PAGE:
If you have an air-cooled CPU, unplug the fan of the cooler from the motherboard then unscrew the cooler from the motherboard. If your CPU is liquid-cooled, unscrew the water block of the cooler from the motherboard. If the cooler is still attached to the processor because of the thermal paste, twist the heat sink until it is freed off the processor. Using rubbing alcohol, wipe off the excess thermal paste from beneath the cooler.
- Lift the retention arm: The purpose of the retention arm is to lock the processor in place. By lifting the retention arm, you are unlocking the processor from its place.
- Lift the processor: Hold the CPU from the sides and attempt to lift it straight up. This will help to avoid any pressure that might damage its delicate pins. You may have to raise the processor at an angle to be able to remove it from under the socket cover. However, be sure that pins remain undamaged. If you wish to store your old CPU, it is best to do so in an antistatic bag.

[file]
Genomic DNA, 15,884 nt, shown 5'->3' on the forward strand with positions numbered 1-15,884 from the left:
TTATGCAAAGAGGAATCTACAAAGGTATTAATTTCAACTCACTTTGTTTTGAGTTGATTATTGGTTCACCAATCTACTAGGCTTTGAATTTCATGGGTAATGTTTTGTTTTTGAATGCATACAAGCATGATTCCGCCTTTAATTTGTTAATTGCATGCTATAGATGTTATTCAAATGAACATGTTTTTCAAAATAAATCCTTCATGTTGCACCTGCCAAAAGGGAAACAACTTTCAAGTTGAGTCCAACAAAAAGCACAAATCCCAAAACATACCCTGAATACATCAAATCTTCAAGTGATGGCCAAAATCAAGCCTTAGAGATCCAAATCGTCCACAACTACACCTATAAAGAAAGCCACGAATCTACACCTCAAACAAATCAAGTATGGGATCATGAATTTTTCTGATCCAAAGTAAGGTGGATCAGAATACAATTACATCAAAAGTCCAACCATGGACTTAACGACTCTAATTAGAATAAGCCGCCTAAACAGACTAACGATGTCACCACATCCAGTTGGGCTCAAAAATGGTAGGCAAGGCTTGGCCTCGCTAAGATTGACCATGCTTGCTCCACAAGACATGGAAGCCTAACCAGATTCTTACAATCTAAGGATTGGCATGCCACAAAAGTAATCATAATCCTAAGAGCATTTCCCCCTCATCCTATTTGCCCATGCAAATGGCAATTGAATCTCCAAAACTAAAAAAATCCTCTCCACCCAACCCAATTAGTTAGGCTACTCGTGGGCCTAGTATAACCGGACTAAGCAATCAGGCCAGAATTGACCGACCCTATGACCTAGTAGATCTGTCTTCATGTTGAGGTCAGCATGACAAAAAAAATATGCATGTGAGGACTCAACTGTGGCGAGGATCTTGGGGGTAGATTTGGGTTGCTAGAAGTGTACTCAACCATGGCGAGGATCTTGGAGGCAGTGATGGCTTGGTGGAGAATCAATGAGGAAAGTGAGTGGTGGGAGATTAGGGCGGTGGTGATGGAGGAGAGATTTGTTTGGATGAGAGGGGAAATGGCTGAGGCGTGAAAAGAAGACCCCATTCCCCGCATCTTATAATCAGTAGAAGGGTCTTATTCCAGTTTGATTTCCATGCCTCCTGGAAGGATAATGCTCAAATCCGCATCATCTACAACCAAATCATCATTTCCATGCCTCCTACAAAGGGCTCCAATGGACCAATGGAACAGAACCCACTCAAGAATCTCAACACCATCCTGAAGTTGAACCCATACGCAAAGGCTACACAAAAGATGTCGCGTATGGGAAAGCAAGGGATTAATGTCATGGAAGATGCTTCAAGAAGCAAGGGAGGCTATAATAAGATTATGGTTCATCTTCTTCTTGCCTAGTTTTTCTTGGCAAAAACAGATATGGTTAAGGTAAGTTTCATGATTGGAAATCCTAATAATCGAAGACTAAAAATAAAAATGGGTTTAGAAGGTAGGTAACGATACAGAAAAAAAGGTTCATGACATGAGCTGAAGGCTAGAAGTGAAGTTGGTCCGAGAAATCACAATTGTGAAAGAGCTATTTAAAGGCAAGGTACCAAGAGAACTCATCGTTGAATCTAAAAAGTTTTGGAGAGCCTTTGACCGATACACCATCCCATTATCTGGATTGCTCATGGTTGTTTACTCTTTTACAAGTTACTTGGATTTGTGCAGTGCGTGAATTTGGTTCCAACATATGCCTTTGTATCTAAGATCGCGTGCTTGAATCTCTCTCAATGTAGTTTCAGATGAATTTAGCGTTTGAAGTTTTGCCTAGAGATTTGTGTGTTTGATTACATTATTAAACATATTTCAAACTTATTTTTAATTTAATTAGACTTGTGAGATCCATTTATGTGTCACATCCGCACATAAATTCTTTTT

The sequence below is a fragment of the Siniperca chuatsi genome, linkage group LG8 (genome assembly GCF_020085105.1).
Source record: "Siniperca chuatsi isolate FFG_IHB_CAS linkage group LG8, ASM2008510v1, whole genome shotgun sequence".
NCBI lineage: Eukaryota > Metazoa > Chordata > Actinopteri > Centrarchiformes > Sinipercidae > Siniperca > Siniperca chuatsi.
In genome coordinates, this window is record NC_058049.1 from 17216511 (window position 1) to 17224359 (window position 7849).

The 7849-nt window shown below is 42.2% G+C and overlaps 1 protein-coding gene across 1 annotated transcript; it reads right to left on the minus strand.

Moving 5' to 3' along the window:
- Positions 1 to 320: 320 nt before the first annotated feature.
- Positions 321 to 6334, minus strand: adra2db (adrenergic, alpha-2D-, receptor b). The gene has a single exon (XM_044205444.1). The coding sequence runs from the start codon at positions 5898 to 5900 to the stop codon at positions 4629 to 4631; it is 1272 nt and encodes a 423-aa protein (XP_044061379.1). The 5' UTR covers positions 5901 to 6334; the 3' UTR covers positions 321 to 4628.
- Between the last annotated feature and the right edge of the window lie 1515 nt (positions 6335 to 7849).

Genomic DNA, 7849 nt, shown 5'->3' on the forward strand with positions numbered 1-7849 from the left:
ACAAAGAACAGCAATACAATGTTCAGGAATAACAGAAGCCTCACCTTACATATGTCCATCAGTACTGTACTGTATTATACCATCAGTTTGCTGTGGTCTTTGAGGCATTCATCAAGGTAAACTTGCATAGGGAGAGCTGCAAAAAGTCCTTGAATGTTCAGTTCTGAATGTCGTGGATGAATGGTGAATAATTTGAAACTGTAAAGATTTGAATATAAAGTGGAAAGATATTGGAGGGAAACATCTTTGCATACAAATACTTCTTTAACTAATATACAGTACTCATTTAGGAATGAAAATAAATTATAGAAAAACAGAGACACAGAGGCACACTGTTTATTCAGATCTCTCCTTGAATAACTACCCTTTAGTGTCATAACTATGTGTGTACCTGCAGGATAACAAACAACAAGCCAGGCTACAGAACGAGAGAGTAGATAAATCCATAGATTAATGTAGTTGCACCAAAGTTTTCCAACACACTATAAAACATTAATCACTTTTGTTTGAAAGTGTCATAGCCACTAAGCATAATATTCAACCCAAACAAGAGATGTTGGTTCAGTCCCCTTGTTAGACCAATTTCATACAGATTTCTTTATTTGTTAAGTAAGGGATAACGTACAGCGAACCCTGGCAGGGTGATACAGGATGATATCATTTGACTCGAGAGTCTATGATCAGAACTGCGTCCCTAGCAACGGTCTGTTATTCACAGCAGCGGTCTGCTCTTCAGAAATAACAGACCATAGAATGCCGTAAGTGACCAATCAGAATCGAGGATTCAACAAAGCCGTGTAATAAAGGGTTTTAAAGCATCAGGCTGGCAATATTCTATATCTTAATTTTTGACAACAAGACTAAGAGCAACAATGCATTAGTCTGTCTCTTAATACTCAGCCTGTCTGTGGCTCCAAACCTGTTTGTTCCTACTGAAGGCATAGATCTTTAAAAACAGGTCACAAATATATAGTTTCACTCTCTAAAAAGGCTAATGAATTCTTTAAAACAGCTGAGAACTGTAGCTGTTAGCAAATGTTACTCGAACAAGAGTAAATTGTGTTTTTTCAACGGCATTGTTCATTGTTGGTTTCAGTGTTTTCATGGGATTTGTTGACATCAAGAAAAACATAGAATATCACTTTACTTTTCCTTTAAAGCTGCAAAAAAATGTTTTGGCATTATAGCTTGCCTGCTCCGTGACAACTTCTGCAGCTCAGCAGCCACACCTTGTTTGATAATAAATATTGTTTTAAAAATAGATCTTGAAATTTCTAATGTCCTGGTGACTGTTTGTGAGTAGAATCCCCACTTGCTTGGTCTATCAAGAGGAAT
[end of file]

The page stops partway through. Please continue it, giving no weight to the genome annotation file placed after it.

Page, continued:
- Install new motherboard: This step is only part of the procedure if you are trying to upgrade your motherboard for a new CPU. First, all the components and cables from the old motherboard should be removed. Next, install the new motherboard-if necessary, you can use new standoffs. Make sure to ground yourself again before proceeding to the next step.
- Install new processor: Without touching any pins or contacts, remove the latest processor from its bag. Make sure to grip the edges. Next, locate the corner of the new processor marked with a triangle and line it with the corner of the CPU socket. Once you are sure the processor and the CPU socket are lined correctly, gently fix the new processor in the socket. Never force it- you may break or bend the pins and make the processor inoperable. Once you have correctly inserted the processor, reattach the socket cover to hold the processor securely in place.